Viewing insider transactions for Netflix, Inc.’s (NASDAQ:NFLX ) over the last year, we see that insiders were net buyers. This means that a larger number of shares were purchased by insiders in relation to shares sold.
Although we don’t think shareholders should simply follow insider transactions, we do think it is perfectly logical to keep tabs on what insiders are doing.
The Last 12 Months Of Insider Transactions At Netflix
Over the last year, we can see that the biggest insider purchase was by Co-Founder Wilmot Hastings for US$20m worth of shares, at about US$393 per share. So it’s clear an insider wanted to buy, even at a higher price than the current share price (being US$320). While their view may have changed since the purchase was made, this does at least suggest they have had confidence in the company’s future. To us, it’s very important to consider the price insiders pay for shares. It is encouraging to see an insider paid above the current price for shares, as it suggests they saw value, even at higher levels. Wilmot Hastings was the only individual insider to buy shares in the last twelve months.
You can see a visual depiction of insider transactions (by companies and individuals) over the last 12 months, below. If you want to know exactly who sold, for how much, and when, simply click on the graph below!
There are plenty of other companies that have insiders buying up shares. You probably do not want to miss this free list of growing companies that insiders are buying.
I like to look at how many shares insiders own in a company, to help inform my view of how aligned they are with insiders. I reckon it’s a good sign if insiders own a significant number of shares in the company. Netflix insiders own 1.3% of the company, currently worth about US$1.9b based on the recent share price. Most shareholders would be happy to see this sort of insider ownership, since it suggests that management incentives are well aligned with other shareholders.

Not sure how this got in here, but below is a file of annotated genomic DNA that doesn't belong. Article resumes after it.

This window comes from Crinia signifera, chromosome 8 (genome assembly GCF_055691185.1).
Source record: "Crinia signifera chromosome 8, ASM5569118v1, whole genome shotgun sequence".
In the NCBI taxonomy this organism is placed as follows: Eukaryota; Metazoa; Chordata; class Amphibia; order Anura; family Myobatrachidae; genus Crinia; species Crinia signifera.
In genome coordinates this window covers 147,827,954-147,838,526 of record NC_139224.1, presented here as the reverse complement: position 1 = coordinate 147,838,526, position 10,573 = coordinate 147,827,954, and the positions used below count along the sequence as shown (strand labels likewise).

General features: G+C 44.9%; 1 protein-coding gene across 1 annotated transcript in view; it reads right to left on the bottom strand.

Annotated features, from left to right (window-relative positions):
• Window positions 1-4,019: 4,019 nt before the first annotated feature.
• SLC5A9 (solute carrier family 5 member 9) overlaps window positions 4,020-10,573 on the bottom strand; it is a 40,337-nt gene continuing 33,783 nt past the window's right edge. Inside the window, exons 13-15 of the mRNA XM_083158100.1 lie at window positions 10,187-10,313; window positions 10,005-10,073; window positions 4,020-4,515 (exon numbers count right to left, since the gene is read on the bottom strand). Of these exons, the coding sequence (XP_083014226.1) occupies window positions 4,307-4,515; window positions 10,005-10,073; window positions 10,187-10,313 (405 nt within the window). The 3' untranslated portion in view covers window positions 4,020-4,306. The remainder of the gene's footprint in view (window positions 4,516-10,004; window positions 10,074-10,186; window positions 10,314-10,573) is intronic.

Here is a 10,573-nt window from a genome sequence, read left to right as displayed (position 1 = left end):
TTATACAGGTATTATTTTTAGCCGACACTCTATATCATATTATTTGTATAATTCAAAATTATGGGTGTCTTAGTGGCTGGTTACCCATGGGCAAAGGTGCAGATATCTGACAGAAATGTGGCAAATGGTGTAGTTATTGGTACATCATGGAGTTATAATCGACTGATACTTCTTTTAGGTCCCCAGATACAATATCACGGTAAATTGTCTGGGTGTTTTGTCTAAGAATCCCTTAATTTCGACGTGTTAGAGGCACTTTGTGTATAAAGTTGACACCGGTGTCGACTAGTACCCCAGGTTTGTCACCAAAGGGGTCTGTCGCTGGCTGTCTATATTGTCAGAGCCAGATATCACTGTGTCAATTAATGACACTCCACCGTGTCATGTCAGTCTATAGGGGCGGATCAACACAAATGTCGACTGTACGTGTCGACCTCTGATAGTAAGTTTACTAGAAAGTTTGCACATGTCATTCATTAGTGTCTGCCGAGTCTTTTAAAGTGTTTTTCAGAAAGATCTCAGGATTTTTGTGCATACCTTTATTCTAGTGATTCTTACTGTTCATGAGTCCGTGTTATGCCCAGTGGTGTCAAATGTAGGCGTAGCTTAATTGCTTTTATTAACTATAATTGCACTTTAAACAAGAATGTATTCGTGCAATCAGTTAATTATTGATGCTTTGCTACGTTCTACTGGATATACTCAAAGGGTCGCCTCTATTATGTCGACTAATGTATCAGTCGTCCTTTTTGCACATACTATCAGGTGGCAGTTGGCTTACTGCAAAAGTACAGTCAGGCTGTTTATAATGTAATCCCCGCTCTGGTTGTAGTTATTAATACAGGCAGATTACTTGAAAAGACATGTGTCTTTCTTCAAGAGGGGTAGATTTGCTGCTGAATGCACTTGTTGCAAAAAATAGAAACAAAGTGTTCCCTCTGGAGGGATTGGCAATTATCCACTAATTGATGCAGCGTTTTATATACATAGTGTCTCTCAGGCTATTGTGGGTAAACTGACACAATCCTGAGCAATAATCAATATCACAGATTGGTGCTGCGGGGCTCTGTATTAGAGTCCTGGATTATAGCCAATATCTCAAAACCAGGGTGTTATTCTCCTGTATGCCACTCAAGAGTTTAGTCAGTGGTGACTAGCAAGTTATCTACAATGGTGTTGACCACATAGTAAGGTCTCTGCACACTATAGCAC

So What Does This Data Suggest About Netflix Insiders?
It doesn’t really mean much that no insider has traded Netflix shares in the last quarter. On a brighter note, the transactions over the last year are encouraging. It would be great to see more insider buying, but overall it seems like Netflix insiders are reasonably well aligned (owning significant chunk of the company’s shares) and optimistic for the future. If you are like me, you may want to think about whether this company will grow or shrink. Luckily, you can check this free report showing analyst forecasts for its future.
If you would prefer to check out another company — one with potentially superior financials — then do not miss this free list of interesting companies, that have HIGH return on equity and low debt.
For the purposes of this article, insiders are those individuals who report their transactions to the relevant regulatory body. We currently account for open market transactions and private dispositions, but not derivative transactions.
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This article by Simply Wall St is general in nature. We provide commentary based on historical data and analyst forecasts only using an unbiased methodology and our articles are not intended to be financial advice. It does not constitute a recommendation to buy or sell any stock, and does not take account of your objectives, or your financial situation. We aim to bring you long-term focused analysis driven by fundamental data. Note that our analysis may not factor in the latest price-sensitive company announcements or qualitative material. Simply Wall St has no position in any stocks mentioned.
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